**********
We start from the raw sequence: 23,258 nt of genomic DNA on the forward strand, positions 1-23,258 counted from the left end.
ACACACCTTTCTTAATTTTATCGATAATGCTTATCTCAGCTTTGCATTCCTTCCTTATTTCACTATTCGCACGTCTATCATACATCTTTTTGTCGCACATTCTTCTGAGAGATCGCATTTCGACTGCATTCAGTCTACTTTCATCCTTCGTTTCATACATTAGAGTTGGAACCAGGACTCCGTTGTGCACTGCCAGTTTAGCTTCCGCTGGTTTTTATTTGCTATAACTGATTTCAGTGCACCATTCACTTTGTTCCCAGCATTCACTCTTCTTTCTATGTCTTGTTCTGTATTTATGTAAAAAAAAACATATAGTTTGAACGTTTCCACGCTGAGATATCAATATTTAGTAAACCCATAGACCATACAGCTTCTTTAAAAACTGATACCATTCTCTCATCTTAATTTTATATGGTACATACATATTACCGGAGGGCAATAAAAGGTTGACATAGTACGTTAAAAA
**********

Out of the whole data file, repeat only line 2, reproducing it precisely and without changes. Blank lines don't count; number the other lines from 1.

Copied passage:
ACACACCTTTCTTAATTTTATCGATAATGCTTATCTCAGCTTTGCATTCCTTCCTTATTTCACTATTCGCACGTCTATCATACATCTTTTTGTCGCACATTCTTCTGAGAGATCGCATTTCGACTGCATTCAGTCTACTTTCATCCTTCGTTTCATACATTAGAGTTGGAACCAGGACTCCGTTGTGCACTGCCAGTTTAGCTTCCGCTGGTTTTTATTTGCTATAACTGATTTCAGTGCACCATTCACTTTGTTCCCAGCATTCACTCTTCTTTCTATGTCTTGTTCTGTATTTATGTAAAAAAAAACATATAGTTTGAACGTTTCCACGCTGAGATATCAATATTTAGTAAACCCATAGACCATACAGCTTCTTTAAAAACTGATACCATTCTCTCATCTTAATTTTATATGGTACATACATATTACCGGAGGGCAATAAAAGGTTGACATAGTACGTTAAAAA